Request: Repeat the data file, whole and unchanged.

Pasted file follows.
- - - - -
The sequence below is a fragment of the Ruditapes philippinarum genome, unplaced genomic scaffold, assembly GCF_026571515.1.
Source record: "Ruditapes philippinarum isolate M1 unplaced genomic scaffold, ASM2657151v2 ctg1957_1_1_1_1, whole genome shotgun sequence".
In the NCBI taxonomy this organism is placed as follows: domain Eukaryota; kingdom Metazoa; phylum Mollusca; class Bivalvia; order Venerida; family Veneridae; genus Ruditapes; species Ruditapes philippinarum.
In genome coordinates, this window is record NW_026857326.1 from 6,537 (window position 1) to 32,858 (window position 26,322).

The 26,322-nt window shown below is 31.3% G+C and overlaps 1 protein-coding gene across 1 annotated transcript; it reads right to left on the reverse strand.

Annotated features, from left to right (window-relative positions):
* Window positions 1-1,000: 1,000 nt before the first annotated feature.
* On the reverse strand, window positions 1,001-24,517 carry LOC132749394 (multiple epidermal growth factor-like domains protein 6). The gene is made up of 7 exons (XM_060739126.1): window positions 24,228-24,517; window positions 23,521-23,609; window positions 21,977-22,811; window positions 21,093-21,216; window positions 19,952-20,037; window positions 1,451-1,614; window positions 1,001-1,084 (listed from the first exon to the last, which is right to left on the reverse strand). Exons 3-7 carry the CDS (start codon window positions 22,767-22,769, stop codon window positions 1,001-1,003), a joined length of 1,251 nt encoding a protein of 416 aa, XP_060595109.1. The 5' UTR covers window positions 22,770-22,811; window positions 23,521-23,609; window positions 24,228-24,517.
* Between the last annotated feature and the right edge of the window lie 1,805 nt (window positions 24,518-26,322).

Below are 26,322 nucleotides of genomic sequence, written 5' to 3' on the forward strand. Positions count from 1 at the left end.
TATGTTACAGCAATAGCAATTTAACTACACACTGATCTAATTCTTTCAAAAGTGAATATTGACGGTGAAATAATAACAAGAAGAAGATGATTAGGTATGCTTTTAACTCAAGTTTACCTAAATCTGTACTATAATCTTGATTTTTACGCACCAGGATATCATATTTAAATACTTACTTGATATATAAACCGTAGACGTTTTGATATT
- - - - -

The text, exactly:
The sequence below is a fragment of the Ruditapes philippinarum genome, unplaced genomic scaffold, assembly GCF_026571515.1.
Source record: "Ruditapes philippinarum isolate M1 unplaced genomic scaffold, ASM2657151v2 ctg1957_1_1_1_1, whole genome shotgun sequence".
In the NCBI taxonomy this organism is placed as follows: domain Eukaryota; kingdom Metazoa; phylum Mollusca; class Bivalvia; order Venerida; family Veneridae; genus Ruditapes; species Ruditapes philippinarum.
In genome coordinates, this window is record NW_026857326.1 from 6,537 (window position 1) to 32,858 (window position 26,322).

The 26,322-nt window shown below is 31.3% G+C and overlaps 1 protein-coding gene across 1 annotated transcript; it reads right to left on the reverse strand.

Annotated features, from left to right (window-relative positions):
* Window positions 1-1,000: 1,000 nt before the first annotated feature.
* On the reverse strand, window positions 1,001-24,517 carry LOC132749394 (multiple epidermal growth factor-like domains protein 6). The gene is made up of 7 exons (XM_060739126.1): window positions 24,228-24,517; window positions 23,521-23,609; window positions 21,977-22,811; window positions 21,093-21,216; window positions 19,952-20,037; window positions 1,451-1,614; window positions 1,001-1,084 (listed from the first exon to the last, which is right to left on the reverse strand). Exons 3-7 carry the CDS (start codon window positions 22,767-22,769, stop codon window positions 1,001-1,003), a joined length of 1,251 nt encoding a protein of 416 aa, XP_060595109.1. The 5' UTR covers window positions 22,770-22,811; window positions 23,521-23,609; window positions 24,228-24,517.
* Between the last annotated feature and the right edge of the window lie 1,805 nt (window positions 24,518-26,322).

Below are 26,322 nucleotides of genomic sequence, written 5' to 3' on the forward strand. Positions count from 1 at the left end.
TATGTTACAGCAATAGCAATTTAACTACACACTGATCTAATTCTTTCAAAAGTGAATATTGACGGTGAAATAATAACAAGAAGAAGATGATTAGGTATGCTTTTAACTCAAGTTTACCTAAATCTGTACTATAATCTTGATTTTTACGCACCAGGATATCATATTTAAATACTTACTTGATATATAAACCGTAGACGTTTTGATATT